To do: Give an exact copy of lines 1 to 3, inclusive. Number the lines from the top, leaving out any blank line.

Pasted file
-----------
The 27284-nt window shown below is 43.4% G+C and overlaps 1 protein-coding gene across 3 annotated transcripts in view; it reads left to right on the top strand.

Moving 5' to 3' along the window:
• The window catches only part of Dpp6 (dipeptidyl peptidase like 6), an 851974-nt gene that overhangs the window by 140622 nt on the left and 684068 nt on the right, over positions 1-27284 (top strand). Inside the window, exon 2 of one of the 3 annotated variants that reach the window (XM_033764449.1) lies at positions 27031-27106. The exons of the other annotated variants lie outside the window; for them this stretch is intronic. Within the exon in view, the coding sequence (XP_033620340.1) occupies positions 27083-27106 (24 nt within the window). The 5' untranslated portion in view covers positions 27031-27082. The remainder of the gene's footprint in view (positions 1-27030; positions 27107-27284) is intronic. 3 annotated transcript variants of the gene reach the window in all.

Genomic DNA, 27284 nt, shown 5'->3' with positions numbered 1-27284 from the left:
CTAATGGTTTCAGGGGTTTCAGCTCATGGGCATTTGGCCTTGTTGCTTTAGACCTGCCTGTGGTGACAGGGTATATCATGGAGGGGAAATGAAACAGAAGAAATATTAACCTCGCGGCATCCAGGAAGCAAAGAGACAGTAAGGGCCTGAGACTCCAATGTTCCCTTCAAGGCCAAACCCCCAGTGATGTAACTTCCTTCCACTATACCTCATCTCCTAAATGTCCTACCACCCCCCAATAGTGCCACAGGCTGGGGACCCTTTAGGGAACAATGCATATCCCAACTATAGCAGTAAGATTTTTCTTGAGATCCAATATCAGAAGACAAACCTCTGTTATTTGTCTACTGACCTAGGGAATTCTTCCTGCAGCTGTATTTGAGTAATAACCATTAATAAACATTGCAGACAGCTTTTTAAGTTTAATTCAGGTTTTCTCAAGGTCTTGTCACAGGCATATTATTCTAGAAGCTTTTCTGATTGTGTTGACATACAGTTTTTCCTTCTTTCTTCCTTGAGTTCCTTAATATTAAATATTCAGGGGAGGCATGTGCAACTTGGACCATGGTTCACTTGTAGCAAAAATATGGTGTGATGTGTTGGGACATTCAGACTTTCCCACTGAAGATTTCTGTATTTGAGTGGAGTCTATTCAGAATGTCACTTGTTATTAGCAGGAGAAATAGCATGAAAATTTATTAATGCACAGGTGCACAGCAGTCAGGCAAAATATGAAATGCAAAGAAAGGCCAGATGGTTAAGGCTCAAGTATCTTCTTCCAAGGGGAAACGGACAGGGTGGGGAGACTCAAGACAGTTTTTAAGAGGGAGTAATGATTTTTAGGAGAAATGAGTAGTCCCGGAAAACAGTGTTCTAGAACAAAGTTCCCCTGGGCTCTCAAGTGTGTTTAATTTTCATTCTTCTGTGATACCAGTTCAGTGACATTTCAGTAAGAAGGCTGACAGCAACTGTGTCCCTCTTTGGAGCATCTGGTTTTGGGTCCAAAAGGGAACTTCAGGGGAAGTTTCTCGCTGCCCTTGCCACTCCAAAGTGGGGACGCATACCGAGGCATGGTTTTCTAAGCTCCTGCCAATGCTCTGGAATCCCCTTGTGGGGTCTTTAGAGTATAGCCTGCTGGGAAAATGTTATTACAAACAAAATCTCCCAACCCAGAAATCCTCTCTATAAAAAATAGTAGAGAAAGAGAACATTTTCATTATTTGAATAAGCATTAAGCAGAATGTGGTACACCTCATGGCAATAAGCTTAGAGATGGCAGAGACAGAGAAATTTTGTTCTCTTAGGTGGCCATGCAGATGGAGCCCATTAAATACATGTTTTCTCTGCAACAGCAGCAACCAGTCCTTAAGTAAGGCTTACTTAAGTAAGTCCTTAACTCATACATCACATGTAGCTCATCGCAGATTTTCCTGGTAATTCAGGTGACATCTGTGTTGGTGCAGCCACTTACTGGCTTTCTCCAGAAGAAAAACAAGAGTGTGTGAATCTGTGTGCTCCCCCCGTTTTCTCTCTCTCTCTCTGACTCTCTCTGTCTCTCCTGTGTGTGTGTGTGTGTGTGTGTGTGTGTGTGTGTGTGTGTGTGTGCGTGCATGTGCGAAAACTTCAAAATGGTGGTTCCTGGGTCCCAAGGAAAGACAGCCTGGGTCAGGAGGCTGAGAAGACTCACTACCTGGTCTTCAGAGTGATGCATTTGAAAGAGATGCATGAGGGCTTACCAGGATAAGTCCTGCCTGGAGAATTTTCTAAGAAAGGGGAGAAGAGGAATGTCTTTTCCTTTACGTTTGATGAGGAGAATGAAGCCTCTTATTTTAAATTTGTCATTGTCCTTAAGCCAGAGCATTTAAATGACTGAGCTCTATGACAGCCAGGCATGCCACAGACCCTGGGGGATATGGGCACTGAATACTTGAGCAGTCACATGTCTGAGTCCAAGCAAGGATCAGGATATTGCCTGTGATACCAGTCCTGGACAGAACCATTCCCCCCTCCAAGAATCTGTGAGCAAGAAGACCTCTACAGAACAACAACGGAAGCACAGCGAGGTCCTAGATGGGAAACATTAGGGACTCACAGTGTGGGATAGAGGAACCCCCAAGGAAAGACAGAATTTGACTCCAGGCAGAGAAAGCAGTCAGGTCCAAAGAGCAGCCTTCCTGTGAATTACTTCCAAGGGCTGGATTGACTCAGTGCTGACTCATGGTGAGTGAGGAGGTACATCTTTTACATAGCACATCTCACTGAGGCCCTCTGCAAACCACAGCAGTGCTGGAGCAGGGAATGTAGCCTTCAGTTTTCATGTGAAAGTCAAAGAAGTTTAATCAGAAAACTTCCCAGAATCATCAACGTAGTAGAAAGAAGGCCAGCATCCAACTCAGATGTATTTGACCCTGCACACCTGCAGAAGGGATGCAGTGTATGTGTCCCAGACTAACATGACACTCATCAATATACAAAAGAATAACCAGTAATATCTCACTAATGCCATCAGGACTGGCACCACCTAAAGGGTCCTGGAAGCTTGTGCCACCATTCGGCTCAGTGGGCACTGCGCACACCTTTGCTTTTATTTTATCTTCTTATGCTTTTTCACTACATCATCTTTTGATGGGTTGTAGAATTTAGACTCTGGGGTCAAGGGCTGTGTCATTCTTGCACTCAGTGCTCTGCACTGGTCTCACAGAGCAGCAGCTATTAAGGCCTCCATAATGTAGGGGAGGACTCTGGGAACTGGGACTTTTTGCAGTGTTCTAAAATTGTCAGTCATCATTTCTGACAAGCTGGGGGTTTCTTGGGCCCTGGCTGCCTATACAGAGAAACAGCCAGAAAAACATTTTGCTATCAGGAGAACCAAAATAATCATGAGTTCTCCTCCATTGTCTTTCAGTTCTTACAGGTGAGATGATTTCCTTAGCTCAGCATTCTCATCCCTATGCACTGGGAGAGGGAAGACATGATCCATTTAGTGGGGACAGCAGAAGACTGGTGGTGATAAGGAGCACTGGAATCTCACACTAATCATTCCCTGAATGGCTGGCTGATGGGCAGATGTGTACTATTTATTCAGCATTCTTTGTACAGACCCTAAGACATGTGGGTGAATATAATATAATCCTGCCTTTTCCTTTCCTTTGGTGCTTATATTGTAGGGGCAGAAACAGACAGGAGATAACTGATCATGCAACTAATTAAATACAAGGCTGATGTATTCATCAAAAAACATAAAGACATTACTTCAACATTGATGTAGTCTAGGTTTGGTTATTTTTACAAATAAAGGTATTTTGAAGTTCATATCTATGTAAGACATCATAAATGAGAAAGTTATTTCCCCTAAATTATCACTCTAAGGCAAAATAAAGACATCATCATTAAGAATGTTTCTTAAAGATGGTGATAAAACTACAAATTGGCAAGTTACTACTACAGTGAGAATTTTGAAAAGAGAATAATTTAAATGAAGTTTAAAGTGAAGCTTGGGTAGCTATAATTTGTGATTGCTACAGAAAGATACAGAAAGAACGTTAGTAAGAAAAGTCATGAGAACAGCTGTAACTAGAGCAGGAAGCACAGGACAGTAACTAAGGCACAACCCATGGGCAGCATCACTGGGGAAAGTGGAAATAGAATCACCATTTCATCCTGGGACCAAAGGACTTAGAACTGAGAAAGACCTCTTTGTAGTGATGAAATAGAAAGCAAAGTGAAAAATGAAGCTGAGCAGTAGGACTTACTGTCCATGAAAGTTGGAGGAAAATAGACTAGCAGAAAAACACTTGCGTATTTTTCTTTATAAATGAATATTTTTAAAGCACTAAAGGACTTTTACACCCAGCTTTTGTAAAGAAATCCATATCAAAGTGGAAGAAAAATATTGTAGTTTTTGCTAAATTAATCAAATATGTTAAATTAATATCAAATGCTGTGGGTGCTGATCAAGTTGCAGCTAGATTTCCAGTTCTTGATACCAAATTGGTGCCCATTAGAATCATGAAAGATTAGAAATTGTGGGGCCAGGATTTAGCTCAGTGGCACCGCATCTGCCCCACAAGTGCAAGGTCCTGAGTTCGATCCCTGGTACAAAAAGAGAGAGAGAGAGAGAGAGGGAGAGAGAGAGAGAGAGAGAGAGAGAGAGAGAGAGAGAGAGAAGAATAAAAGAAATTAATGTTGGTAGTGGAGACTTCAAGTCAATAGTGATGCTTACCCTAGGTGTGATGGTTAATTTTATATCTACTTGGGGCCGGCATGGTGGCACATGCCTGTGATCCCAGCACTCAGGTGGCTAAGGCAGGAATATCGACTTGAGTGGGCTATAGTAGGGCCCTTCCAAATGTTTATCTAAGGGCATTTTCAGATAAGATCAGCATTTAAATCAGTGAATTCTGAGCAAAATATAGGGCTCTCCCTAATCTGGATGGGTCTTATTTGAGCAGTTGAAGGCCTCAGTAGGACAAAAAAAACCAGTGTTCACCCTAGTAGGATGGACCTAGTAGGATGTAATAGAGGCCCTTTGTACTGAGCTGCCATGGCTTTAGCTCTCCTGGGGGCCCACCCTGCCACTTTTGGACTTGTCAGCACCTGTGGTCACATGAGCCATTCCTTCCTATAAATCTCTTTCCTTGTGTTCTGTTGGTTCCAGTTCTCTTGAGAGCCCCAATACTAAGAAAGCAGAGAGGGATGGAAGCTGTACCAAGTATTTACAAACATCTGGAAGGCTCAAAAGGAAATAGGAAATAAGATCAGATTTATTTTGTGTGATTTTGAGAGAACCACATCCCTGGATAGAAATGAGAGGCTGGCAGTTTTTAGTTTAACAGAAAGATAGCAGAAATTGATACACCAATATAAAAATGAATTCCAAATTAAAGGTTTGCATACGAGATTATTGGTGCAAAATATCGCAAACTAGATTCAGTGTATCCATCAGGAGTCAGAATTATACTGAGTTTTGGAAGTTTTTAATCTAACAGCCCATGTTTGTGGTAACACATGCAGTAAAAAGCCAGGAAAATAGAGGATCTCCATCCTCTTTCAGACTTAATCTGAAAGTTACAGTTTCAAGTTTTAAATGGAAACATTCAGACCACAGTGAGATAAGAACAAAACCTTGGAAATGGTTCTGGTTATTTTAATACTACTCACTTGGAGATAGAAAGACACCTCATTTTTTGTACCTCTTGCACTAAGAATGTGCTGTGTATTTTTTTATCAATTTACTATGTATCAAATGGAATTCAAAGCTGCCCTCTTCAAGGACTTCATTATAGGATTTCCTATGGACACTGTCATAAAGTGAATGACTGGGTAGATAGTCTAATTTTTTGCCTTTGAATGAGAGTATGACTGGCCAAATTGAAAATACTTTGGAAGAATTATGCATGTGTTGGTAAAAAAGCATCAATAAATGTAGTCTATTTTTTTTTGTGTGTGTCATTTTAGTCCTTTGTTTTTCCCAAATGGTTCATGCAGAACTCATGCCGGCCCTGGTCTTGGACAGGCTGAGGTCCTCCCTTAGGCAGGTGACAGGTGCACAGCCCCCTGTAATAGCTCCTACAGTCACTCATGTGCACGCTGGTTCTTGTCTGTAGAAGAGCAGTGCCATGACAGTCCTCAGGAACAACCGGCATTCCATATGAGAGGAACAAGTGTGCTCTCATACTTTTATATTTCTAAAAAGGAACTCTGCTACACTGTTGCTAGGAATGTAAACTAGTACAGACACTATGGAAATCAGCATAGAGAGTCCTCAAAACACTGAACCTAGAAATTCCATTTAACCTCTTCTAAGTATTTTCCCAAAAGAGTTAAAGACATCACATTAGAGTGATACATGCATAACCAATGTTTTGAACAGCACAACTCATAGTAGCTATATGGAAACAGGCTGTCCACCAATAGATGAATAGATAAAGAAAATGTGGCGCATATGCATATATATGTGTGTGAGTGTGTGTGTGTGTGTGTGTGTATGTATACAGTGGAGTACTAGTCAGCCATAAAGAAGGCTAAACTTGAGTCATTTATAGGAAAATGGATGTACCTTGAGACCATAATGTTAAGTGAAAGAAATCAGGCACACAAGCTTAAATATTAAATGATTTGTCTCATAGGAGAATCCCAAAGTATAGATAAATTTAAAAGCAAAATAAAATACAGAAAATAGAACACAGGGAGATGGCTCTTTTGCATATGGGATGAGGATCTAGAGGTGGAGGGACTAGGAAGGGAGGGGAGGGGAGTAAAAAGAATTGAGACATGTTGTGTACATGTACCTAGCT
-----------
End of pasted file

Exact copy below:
The 27284-nt window shown below is 43.4% G+C and overlaps 1 protein-coding gene across 3 annotated transcripts in view; it reads left to right on the top strand.

Moving 5' to 3' along the window:
• The window catches only part of Dpp6 (dipeptidyl peptidase like 6), an 851974-nt gene that overhangs the window by 140622 nt on the left and 684068 nt on the right, over positions 1-27284 (top strand). Inside the window, exon 2 of one of the 3 annotated variants that reach the window (XM_033764449.1) lies at positions 27031-27106. The exons of the other annotated variants lie outside the window; for them this stretch is intronic. Within the exon in view, the coding sequence (XP_033620340.1) occupies positions 27083-27106 (24 nt within the window). The 5' untranslated portion in view covers positions 27031-27082. The remainder of the gene's footprint in view (positions 1-27030; positions 27107-27284) is intronic. 3 annotated transcript variants of the gene reach the window in all.